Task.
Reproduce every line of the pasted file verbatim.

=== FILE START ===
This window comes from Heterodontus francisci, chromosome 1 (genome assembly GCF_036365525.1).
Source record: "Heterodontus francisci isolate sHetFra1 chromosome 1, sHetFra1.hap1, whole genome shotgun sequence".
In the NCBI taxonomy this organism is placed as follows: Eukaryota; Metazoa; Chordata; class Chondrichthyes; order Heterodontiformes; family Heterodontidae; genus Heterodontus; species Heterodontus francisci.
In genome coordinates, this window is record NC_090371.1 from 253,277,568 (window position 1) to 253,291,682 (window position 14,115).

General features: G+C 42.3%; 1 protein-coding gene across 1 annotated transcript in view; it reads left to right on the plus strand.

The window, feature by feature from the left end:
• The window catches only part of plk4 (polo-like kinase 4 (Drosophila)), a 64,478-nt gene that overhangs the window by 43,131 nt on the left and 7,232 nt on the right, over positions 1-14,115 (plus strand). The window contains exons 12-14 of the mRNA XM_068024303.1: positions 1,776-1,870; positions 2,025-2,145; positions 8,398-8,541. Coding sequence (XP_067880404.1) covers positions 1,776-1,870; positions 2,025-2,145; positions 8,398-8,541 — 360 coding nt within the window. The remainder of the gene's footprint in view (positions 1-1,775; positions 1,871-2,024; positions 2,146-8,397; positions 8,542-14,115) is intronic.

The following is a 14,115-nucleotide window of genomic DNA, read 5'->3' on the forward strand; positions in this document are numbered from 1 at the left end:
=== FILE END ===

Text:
This window comes from Heterodontus francisci, chromosome 1 (genome assembly GCF_036365525.1).
Source record: "Heterodontus francisci isolate sHetFra1 chromosome 1, sHetFra1.hap1, whole genome shotgun sequence".
In the NCBI taxonomy this organism is placed as follows: Eukaryota; Metazoa; Chordata; class Chondrichthyes; order Heterodontiformes; family Heterodontidae; genus Heterodontus; species Heterodontus francisci.
In genome coordinates, this window is record NC_090371.1 from 253,277,568 (window position 1) to 253,291,682 (window position 14,115).

General features: G+C 42.3%; 1 protein-coding gene across 1 annotated transcript in view; it reads left to right on the plus strand.

The window, feature by feature from the left end:
• The window catches only part of plk4 (polo-like kinase 4 (Drosophila)), a 64,478-nt gene that overhangs the window by 43,131 nt on the left and 7,232 nt on the right, over positions 1-14,115 (plus strand). The window contains exons 12-14 of the mRNA XM_068024303.1: positions 1,776-1,870; positions 2,025-2,145; positions 8,398-8,541. Coding sequence (XP_067880404.1) covers positions 1,776-1,870; positions 2,025-2,145; positions 8,398-8,541 — 360 coding nt within the window. The remainder of the gene's footprint in view (positions 1-1,775; positions 1,871-2,024; positions 2,146-8,397; positions 8,542-14,115) is intronic.

The following is a 14,115-nucleotide window of genomic DNA, read 5'->3' on the forward strand; positions in this document are numbered from 1 at the left end: